The experiment highlighted many valuable things that would not have surfaced in a ground-based simulation environment, Behler said. Some were mundane lessons like “where the people should sit, who should sit next to whom,” but others were extremely important, such as the problem of the lost data link.
“We found that when the aircraft went into a turn, we’d lose the data link,” Behler noted. “It’s like losing your cell phone: You’ve got to stop, redial the phone, re-engage the other party.”
The lesson learned was that new antennas–possibly ones that span the wing–will be needed to guarantee data links are not lost, especially during critical times of transfer.
“We had to reboot, get all the computers back up and synched back up. That was a great thing we learned, about how to maintain a data link with the ground and how critically important that is for that situational understanding of the battlespace,” Behler said. It also illustrated the complexities of issues like antenna placement and served as a prime example of why the Paul Revere could not substitute for a 767 test bed, he added.
Another very valuable lesson had to do with the architecture the MC2A’s systems should use.
Behler said the experiment showed the need to “get more into a Web-based technology, like you and I use when we go to AOL [America On Line] or Yahoo,” the commercial Web search engine.
In the live-fly portion of the exercise, the Paul Revere did not actually task any aircraft to attack targets, as the MC2A would in battle, because it did not have direct AWACS data on where aircraft were. It was a safety of flight issue.
More experiments are planned. In the next, data links with space systems and Unmanned Aerial Vehicles will be established, Behler reported.
Smart declined to say how many Multisensor Command and Control Aircraft orbits the Air Force would need, either to reproduce current Joint STARS capabilities or replace them altogether. Such decisions are “to be defined,” he said.
A senior Air Force official conceded that the new common aircraft is “by no means a done deal,” since the average age of the E-8 aircraft–first platform slated to be replaced–is only a few years and will only be an average of about 12 years when the first orbit is required. There is more understanding, said the official, particularly in Congress, that the Air Force has to get something out there to replace the E-3 airborne battle management aircraft, the average age of which is already over 24 years. It will average nearly 40 years when the E-3-type system actually becomes available on the common widebody platform.
There are, however, concerns that the vision of an airborne information battleship may be overreaching the art of the possible, said Smart. The powerful radars used on the E-3 to scan the skies up to 200 miles away may be incompatible with the synthetic aperture radar functions used by the E-8 ground target surveillance aircraft. Smart acknowledged that such a configuration could lead to a self-jamming airplane. The issue is known as “co-site mitigation,” he added.
Initial technology explorations also suggest that the airframe itself may offer interference problems to performing both missions simultaneously, Smart said.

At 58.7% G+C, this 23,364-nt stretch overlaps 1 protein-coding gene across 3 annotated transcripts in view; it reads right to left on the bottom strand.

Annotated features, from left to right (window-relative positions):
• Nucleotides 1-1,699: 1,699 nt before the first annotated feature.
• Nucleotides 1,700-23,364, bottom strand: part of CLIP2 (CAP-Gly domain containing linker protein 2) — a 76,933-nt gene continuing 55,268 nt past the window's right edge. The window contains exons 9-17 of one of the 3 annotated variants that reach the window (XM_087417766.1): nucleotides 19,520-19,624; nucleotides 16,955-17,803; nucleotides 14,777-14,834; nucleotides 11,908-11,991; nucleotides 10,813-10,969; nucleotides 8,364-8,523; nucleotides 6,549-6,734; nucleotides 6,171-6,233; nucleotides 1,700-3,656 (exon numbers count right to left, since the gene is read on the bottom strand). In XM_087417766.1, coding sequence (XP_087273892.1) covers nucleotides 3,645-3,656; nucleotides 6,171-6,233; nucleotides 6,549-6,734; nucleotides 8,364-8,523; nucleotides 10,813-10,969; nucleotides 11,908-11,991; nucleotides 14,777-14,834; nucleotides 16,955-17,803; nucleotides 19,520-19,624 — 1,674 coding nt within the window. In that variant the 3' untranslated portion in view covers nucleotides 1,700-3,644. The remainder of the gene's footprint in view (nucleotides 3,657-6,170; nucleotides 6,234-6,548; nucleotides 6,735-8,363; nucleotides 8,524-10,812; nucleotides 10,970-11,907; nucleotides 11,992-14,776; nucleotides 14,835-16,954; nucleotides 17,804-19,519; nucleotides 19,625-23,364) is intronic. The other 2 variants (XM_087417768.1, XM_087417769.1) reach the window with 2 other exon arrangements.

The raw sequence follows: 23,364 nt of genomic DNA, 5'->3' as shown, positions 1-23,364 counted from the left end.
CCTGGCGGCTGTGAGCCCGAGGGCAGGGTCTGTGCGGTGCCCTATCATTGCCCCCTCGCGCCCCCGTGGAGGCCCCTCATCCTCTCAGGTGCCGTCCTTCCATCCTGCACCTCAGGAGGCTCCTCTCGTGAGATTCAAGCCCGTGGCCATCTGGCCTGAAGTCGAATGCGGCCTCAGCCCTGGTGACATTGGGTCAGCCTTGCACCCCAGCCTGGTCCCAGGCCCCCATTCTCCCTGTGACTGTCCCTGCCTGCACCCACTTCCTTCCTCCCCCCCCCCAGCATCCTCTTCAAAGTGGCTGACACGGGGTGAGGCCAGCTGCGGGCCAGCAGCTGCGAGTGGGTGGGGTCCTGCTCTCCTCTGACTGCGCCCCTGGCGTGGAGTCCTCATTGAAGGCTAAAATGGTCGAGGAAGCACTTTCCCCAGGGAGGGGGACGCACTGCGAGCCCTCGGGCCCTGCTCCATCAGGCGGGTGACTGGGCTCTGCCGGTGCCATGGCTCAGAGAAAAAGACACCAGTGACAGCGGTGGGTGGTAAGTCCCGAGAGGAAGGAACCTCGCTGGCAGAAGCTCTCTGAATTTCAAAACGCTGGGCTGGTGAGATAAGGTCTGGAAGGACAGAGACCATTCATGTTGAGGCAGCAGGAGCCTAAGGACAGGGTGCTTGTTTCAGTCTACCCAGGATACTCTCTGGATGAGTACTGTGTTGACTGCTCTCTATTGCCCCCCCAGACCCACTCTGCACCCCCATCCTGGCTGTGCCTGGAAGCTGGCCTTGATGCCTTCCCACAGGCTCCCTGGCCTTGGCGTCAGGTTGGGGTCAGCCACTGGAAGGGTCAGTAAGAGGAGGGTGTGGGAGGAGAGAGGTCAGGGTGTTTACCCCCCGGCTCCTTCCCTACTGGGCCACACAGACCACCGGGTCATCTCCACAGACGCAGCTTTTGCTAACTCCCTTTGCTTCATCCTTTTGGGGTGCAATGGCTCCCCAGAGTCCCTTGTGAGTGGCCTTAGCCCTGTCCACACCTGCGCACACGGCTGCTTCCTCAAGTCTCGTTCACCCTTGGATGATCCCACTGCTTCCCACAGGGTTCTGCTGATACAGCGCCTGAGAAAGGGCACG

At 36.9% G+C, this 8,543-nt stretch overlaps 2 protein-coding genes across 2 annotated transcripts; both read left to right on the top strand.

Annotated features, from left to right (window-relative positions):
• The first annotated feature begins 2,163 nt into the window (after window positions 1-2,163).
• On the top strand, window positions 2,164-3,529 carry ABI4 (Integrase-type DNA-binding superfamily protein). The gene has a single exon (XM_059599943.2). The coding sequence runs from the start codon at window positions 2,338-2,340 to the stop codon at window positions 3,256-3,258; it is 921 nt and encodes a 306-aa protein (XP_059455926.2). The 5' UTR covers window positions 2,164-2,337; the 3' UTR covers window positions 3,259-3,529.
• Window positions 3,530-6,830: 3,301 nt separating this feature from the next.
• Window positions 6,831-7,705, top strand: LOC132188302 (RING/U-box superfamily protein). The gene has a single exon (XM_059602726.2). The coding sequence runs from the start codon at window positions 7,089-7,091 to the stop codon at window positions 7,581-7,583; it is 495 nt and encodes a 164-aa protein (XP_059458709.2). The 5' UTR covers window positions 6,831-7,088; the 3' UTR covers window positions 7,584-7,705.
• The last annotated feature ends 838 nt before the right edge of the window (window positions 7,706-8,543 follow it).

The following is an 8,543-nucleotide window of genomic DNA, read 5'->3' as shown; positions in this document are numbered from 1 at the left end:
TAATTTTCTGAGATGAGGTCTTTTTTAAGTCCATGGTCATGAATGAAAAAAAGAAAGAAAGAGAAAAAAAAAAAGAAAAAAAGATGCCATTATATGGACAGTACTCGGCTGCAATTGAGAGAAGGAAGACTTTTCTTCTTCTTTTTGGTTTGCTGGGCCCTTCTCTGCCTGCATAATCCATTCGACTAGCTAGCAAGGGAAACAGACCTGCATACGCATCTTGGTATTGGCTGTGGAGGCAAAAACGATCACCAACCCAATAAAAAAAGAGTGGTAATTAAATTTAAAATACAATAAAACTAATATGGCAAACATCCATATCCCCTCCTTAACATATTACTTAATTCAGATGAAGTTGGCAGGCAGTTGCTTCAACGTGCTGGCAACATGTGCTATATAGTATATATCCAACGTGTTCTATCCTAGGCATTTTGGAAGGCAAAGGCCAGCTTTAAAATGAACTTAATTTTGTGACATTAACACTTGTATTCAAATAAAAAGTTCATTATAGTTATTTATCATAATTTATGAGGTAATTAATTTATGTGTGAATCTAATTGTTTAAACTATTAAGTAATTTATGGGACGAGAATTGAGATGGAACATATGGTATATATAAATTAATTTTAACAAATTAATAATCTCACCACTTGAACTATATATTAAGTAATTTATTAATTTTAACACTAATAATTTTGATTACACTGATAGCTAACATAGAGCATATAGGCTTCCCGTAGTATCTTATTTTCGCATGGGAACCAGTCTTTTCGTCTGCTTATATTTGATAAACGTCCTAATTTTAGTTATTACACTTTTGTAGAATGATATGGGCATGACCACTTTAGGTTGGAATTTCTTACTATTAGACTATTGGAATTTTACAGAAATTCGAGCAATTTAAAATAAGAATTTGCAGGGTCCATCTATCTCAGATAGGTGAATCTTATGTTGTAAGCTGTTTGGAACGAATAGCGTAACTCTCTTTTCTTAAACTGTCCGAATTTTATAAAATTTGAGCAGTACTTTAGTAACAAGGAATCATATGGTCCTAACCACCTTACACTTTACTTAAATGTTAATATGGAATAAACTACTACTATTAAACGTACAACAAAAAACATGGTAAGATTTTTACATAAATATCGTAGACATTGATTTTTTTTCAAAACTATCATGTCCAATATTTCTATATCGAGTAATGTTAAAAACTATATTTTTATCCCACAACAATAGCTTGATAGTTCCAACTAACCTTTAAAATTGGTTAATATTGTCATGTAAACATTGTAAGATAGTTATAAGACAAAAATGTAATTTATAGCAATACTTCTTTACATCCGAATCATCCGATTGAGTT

“As we have become smarter and as we continue to get smarter, we still have questions about being able to put both those sensors on the same platform,” Smart noted. The ground surveillance radar would likely be a long pod underneath the airframe, rather like the electronics canoe found on the Joint STARS aircraft. The AWACS sensor might be saucer-style radome or it might be a long bar-shaped device.
“General Jumper has now been very clear,” Smart said. “It’s preferable, but not mandatory,” to have both sensors on the same airplane.
“What he has left the door open for is, let’s push the envelope hard, but let’s don’t make it a showstopper if we can’t do it.”
Additionally, there is the issue of power. The Japanese 767 AWACS aircraft is already “on the edge of the envelope of power generation capability,” Smart said, without adding the ground-tracking function as well.
If it proves impossible to perform both missions on the same aircraft, the Air Force may need a considerably larger ISR fleet than it expects.
Smart said there are “conflicting studies” on how long the existing ISR fleet will last, depending on who does the analysis. He allowed, though, that the C-135 fleet is not as badly off as the 707-based fleet, and “the sense of urgency to migrate off the RJ [Rivet Joint C-135] platform does not have the same sense of urgency as getting off the 707 [AWACS] platform.”
Eventually, the service would like to get to a 767 fleet for all large-crew ISR platforms, said Smart.
The four-aircraft orbit is all that’s funded today, “but as you evolve this into that next spiral of capability, and as we start to address the [air moving target indicator] piece, certainly the size of the fleet will continue to grow, and we have not yet determined what the end state size of the fleet will be,” Smart added. “But you would certainly think that if you can combine both capabilities onto one platform, you could scale your fleet down significantly.” Not being able to make the integration work would force “a more careful analysis” of fleet size, he said.
Jumper, asked at the Air Force Association National Convention in Washington, D.C., about the size of the common widebody fleet, said he expects that it will grow in size. Each MC2A, he said, will be more powerful and combine functions of today’s aircraft.
The goal is to buy the same number as the existing combined fleet of E-3s, E-8s, and RC-135s. If that happens, said Jumper, “We will have far greater capability, and we can get out of this business of having our ISR assets constantly being an HD/LD [asset].”